Retreat of I Corps 1914 (Kindle)
On 23 August 1914 it was only the two divisions of General Smith-Dorrien's II Corps that were directly engaged with the German First Army along the line of the Mons-Conde Canal. As the British Expeditionary Force withdrew from Mons and bivouacked around Bavay on 25 August, Sir John French and his GHQ advisors – unsure of the condition of the routes through the Forêt de Mormal - ordered the British Expeditionary Force to continue their retirement the next day and to avoid the 35 square miles of forest roads.
Consequently II Corps used the roads to the west of the Forêt de Mormal and Sir Douglas Haig's I Corps those to the east – with the intention that the four divisions should meet again at Le Cateau. It was an intention that was ambushed by circumstance as I Corps encountered units of the German 7th Division at Landrecies on 25/26 August. Unsure of the weight of the German attack at Landrecies, Douglas Haig hurriedly left for Grand Fayt and ordered his two divisions to immediately begin their retirement along a route that would take them west of Le Cateau.
It was this decision that kept the by now five divisions of the BEF apart until 1 September and is the subject of this book. I Corps was now coming under attack from the German Second Army and the resulting rearguard actions that Haig's men were involved in are covered in this volume:
Landrecies 4 Guards Brigade
Grand Fayt 2 Connaught Rangers
Maroilles 1 Royal Berkshires
Etreux 2 Royal Munster Fusiliers
Cerizy 5 Cavalry Brigade
Villers-Cotterêts 4 Guards Brigade
The account concludes on the Marne.
This new work is focused almost entirely on the route taken by Lieutenant General Sir Douglas Haigh and the two infantry divisions of I Corps. Clearly in a book of this size it is an impossible task to relate the experiences of every unit in I Corps, but the authorFreelancer, Stuart Asquith
attempts – and succeeds – to provide enough of the story to enable the reader to gain an understanding of what took place and why. Well illustrated with monochrome photographs and maps, the story of the retreat has been divided into three stages; Mons to Le Grand Fayt; Etreux to Cerizy and Villers-Cotterets to the Marne, each of which is also supported by a tour that takes the battlefield visitor to the places described in the text. Two appendices – Approximate Daily March Statistics and I Corps, plus German First and Second Army orders of battle, a select bibliography and an index round off the text.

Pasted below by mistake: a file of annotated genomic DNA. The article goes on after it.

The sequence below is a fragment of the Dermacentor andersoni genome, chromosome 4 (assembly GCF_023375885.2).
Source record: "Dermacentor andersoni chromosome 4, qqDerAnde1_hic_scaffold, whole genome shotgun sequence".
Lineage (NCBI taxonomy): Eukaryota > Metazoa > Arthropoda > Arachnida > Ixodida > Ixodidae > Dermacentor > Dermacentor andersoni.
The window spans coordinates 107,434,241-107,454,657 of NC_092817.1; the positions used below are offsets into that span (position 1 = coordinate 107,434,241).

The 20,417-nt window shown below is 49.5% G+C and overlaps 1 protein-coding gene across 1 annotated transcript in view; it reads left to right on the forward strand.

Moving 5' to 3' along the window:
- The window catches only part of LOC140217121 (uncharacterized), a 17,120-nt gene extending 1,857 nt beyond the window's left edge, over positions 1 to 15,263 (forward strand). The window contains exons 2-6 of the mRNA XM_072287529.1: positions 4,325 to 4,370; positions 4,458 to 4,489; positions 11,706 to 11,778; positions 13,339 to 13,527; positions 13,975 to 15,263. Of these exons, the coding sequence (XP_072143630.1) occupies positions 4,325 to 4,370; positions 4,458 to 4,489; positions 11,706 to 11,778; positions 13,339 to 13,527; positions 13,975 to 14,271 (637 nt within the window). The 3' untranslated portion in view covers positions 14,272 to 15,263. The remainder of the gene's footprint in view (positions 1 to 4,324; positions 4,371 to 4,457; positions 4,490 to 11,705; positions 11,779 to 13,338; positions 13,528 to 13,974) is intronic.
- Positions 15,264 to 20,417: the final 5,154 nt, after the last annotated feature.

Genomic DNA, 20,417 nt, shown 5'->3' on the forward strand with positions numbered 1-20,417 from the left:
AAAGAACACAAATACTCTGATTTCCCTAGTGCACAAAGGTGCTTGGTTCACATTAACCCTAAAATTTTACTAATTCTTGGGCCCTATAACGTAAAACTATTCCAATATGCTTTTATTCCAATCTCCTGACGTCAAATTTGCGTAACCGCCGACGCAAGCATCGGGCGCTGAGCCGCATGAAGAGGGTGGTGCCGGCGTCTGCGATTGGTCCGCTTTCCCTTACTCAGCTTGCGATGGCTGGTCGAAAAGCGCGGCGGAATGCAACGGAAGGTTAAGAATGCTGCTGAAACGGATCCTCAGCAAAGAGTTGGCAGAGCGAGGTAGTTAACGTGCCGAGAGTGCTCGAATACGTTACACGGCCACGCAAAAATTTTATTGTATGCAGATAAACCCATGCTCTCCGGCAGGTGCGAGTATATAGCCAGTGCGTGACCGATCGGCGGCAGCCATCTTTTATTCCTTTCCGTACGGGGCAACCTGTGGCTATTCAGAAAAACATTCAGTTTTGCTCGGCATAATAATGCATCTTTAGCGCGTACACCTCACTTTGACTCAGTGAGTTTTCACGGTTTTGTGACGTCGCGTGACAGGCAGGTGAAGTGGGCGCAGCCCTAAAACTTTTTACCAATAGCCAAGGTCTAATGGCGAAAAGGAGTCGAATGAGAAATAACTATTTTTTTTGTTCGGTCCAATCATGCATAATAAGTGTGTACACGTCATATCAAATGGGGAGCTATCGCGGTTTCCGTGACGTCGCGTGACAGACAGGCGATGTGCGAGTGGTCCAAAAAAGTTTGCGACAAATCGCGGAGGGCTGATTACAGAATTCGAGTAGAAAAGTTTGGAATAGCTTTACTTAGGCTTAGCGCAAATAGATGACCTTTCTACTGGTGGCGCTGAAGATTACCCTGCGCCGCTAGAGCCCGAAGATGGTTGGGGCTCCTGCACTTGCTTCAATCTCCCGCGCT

This is an excellent addition to a very useful and interesting series. It is worth noting that this title joins over 140 published titles in Pen & Sword’s Battleground series. These illustrated guide books not only bring the battlefields alive for visitors, but also for readers at home.
As featured on.Western Front Association
Interesting, informative and a well thought through text.Military Modelling
This addition to the best-selling Battleground series from Pen & Sword follows the well-established format of a pocketable book that is lavishly illustrated and seems somehow to pack in more information than there is page space. Intended to assist those making the trip to the battlefields, the book also provides descriptive review for the reader at home and provides a wealth of detail that is very helpful to enthusiasts making an extensive study of the conduct of war on the Western Front. Impossible to praise this book too highly!Firetrench
[This book] is the ideal balance of maps, photographs and first-hand accounts, all linked by a knowledgeable and engaging narrative. It also includes some helpful data appendices including daily rates of march, orders of battle etc.Despatches (The Guild of Battlefield Guides)
A concise and informative guide... this is a well-balanced and useful guidebook.
This is another useful addition to the Battleground Series and, as noted in the introduction, will be a useful companion to two other Pen & Sword titles, The Retreat from Mons 1914: North and The Retreat from Mons: South. Recommended.Paul Nixon, Amazon Reviewer